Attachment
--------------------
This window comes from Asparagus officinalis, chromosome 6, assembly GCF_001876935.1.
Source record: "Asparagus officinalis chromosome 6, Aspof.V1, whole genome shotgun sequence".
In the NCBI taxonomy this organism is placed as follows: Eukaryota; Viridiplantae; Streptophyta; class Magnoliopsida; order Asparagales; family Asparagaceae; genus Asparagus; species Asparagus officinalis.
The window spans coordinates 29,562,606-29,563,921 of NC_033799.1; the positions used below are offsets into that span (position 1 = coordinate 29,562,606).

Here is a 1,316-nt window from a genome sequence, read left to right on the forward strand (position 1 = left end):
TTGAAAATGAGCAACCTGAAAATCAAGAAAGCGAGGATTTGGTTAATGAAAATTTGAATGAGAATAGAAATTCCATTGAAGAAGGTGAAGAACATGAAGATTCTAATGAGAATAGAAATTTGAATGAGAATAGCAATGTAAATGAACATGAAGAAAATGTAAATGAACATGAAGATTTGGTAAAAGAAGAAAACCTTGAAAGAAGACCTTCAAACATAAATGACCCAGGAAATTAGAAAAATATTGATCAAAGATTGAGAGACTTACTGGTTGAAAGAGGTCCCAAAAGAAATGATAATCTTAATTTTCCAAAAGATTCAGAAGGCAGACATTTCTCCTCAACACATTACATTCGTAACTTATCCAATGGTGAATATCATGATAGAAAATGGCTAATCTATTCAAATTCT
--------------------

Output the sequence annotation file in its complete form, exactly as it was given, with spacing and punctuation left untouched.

This window comes from Asparagus officinalis, chromosome 6, assembly GCF_001876935.1.
Source record: "Asparagus officinalis chromosome 6, Aspof.V1, whole genome shotgun sequence".
In the NCBI taxonomy this organism is placed as follows: Eukaryota; Viridiplantae; Streptophyta; class Magnoliopsida; order Asparagales; family Asparagaceae; genus Asparagus; species Asparagus officinalis.
The window spans coordinates 29,562,606-29,563,921 of NC_033799.1; the positions used below are offsets into that span (position 1 = coordinate 29,562,606).

Here is a 1,316-nt window from a genome sequence, read left to right on the forward strand (position 1 = left end):
TTGAAAATGAGCAACCTGAAAATCAAGAAAGCGAGGATTTGGTTAATGAAAATTTGAATGAGAATAGAAATTCCATTGAAGAAGGTGAAGAACATGAAGATTCTAATGAGAATAGAAATTTGAATGAGAATAGCAATGTAAATGAACATGAAGAAAATGTAAATGAACATGAAGATTTGGTAAAAGAAGAAAACCTTGAAAGAAGACCTTCAAACATAAATGACCCAGGAAATTAGAAAAATATTGATCAAAGATTGAGAGACTTACTGGTTGAAAGAGGTCCCAAAAGAAATGATAATCTTAATTTTCCAAAAGATTCAGAAGGCAGACATTTCTCCTCAACACATTACATTCGTAACTTATCCAATGGTGAATATCATGATAGAAAATGGCTAATCTATTCAAATTCT